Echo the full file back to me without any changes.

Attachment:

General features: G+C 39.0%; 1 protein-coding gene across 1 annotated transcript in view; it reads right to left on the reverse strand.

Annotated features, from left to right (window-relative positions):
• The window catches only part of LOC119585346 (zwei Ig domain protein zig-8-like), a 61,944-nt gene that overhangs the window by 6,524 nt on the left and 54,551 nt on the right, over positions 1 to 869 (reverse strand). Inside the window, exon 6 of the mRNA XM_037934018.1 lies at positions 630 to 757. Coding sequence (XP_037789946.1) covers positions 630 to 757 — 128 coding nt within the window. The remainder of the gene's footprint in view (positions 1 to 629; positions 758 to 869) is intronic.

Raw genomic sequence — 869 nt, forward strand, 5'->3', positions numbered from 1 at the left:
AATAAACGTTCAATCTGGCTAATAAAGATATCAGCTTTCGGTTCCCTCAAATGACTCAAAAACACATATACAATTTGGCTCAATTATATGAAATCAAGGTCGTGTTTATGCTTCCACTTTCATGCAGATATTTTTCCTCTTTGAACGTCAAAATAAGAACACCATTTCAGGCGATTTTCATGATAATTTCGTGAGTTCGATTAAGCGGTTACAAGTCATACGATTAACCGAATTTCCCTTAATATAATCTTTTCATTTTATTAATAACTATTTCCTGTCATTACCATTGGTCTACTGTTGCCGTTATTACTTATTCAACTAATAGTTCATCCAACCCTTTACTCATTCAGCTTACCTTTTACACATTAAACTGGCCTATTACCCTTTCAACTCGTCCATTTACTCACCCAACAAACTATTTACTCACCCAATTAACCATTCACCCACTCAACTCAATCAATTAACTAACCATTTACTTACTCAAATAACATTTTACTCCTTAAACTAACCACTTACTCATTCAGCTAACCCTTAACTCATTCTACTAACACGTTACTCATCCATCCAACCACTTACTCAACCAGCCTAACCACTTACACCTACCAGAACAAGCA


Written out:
General features: G+C 39.0%; 1 protein-coding gene across 1 annotated transcript in view; it reads right to left on the reverse strand.

Annotated features, from left to right (window-relative positions):
• The window catches only part of LOC119585346 (zwei Ig domain protein zig-8-like), a 61,944-nt gene that overhangs the window by 6,524 nt on the left and 54,551 nt on the right, over positions 1 to 869 (reverse strand). Inside the window, exon 6 of the mRNA XM_037934018.1 lies at positions 630 to 757. Coding sequence (XP_037789946.1) covers positions 630 to 757 — 128 coding nt within the window. The remainder of the gene's footprint in view (positions 1 to 629; positions 758 to 869) is intronic.

Raw genomic sequence — 869 nt, forward strand, 5'->3', positions numbered from 1 at the left:
AATAAACGTTCAATCTGGCTAATAAAGATATCAGCTTTCGGTTCCCTCAAATGACTCAAAAACACATATACAATTTGGCTCAATTATATGAAATCAAGGTCGTGTTTATGCTTCCACTTTCATGCAGATATTTTTCCTCTTTGAACGTCAAAATAAGAACACCATTTCAGGCGATTTTCATGATAATTTCGTGAGTTCGATTAAGCGGTTACAAGTCATACGATTAACCGAATTTCCCTTAATATAATCTTTTCATTTTATTAATAACTATTTCCTGTCATTACCATTGGTCTACTGTTGCCGTTATTACTTATTCAACTAATAGTTCATCCAACCCTTTACTCATTCAGCTTACCTTTTACACATTAAACTGGCCTATTACCCTTTCAACTCGTCCATTTACTCACCCAACAAACTATTTACTCACCCAATTAACCATTCACCCACTCAACTCAATCAATTAACTAACCATTTACTTACTCAAATAACATTTTACTCCTTAAACTAACCACTTACTCATTCAGCTAACCCTTAACTCATTCTACTAACACGTTACTCATCCATCCAACCACTTACTCAACCAGCCTAACCACTTACACCTACCAGAACAAGCA